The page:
Prout was also involved in debates surrounding constitutional reform, particularly around the office he was shadowing, the Lord Chancellor. After Irvine's retirement in 2003 the Lord Chancellor's traditional duties were split three ways as part of the concept of separation of powers. The government had intended to abolish the post of Lord Chancellor completely but, partly due to pressure from Prout, the title survived.[1] Nevertheless, the post became diminished and from 2007 the holder (Jack Straw) sat in the House of Commons. In 2008, Prout was moved to the more limited role of Shadow Legal Affairs Minister though, as of 2009, he still led for the Opposition on some debates despite suffering from illness.[1]

Described as being "amiable but dry" and a "skinny, bald brainbox", in the Lords Prout became highly rated for his views and opinions on constitutional and planning issues.[1] A vice-president of JUSTICE, a legal and human rights organisation, he contributed to three volumes of Halsbury's Laws of England. From 2004 until his death he was chairman of the Jersey Competition Regulatory Authority. He was also Deputy Lieutenant for Shropshire from 1997 until his death.[1]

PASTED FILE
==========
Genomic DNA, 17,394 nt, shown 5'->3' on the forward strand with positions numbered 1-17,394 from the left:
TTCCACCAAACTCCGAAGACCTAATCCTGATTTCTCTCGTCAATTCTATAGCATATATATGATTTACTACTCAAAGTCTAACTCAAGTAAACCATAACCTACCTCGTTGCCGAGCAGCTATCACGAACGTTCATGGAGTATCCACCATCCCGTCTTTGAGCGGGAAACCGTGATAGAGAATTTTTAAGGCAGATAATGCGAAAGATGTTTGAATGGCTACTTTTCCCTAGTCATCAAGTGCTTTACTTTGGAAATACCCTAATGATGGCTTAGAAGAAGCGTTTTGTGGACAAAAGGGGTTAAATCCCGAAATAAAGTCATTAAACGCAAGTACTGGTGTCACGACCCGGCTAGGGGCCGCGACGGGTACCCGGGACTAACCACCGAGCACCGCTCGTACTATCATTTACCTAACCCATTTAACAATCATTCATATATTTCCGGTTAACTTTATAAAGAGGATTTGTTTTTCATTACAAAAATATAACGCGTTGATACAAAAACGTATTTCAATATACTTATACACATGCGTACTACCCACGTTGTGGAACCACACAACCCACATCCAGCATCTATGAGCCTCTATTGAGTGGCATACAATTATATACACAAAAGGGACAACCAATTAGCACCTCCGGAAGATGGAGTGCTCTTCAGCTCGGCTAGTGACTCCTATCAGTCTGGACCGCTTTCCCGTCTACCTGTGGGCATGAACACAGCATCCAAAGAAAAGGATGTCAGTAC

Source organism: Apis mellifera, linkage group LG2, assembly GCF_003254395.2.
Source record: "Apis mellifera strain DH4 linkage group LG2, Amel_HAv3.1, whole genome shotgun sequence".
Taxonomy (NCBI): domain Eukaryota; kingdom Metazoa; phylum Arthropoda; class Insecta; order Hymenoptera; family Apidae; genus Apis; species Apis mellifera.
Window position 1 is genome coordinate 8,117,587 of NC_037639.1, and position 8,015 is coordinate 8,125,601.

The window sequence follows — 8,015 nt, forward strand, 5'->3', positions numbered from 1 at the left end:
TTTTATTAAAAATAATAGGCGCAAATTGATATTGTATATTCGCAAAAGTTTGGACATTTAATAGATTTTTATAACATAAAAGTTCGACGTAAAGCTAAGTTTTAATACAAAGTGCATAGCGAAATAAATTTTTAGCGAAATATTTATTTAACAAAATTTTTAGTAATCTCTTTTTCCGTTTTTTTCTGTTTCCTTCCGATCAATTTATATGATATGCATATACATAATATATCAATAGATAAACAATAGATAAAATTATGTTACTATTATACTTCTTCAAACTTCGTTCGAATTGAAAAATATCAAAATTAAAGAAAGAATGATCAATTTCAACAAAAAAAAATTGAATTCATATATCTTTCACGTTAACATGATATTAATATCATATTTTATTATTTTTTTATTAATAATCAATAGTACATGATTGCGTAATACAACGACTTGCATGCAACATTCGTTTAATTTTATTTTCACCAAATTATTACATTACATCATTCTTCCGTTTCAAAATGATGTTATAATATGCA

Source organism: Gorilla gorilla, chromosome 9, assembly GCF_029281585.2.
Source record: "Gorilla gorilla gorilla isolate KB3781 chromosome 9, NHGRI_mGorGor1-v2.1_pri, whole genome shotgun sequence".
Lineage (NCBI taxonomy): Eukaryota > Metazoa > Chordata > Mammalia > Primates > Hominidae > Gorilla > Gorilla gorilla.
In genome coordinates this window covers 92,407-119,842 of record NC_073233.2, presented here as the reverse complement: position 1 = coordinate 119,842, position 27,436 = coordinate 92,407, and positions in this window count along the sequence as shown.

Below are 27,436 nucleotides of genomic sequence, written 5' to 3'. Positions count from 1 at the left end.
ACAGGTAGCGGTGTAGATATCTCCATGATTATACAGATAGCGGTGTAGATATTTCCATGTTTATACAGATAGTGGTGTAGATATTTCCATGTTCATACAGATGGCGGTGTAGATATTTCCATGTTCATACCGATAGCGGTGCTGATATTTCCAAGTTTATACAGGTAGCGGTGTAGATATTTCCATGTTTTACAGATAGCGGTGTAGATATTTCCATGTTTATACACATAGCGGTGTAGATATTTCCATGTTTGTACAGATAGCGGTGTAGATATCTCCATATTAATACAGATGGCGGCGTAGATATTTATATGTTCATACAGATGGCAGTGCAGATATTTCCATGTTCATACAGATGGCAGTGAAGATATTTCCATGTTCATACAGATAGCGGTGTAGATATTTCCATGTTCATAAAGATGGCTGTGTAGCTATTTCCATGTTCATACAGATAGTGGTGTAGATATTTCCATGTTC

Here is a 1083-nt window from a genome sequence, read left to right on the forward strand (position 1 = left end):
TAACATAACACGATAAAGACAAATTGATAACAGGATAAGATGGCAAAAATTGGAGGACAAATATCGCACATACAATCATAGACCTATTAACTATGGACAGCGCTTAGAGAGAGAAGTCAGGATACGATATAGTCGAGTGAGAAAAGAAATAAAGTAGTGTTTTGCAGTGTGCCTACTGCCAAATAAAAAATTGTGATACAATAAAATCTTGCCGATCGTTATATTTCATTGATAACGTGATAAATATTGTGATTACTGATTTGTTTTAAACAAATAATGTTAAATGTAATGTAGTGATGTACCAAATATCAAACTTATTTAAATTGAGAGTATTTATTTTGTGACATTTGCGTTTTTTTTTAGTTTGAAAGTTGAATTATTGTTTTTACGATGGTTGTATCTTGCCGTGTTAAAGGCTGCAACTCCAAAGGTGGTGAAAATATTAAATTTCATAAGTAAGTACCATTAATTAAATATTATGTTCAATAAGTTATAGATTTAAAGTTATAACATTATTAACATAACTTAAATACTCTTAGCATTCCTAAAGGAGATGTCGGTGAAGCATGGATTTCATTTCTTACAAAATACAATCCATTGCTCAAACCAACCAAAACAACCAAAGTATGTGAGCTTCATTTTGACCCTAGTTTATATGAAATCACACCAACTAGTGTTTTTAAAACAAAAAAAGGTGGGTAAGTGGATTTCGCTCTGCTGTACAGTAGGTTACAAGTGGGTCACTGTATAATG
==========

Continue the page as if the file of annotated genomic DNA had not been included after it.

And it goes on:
He died on 12 July 2009, aged 67, from a pulmonary embolism. He was survived by his wife Carolyn and three stepchildren.[1]

References[edit]

  1. ^ a b c d e f g h i j k l m n o p q r s "Lord Kingsland". The Daily Telegraph. 14 July 2009. Retrieved 2009-08-10. 
  2. ^ a b "To leave or not to leave? The Conservatives and the European People's Party in the European Parliament". The Federal Trust. March 2006. Retrieved 2009-08-10. 
  3. ^ The London Gazette: (Supplement) no. 51981. p. 2. 30 December 1989.
  4. ^ The London Gazette: no. 53817. p. 14259. 12 October 1994.
  5. ^ The London Gazette: (Supplement) no. 53696. p. 1. 10 June 1994.

External links[edit]

Obituaries

Party political offices
Preceded by
Sir Henry Plumb
Chairman of the European Democrats
1987 – 1992
Abolished
Leader of the Conservative Party
Delegation in the European Parliament

1987 – 1994
Succeeded by
The Lord Plumb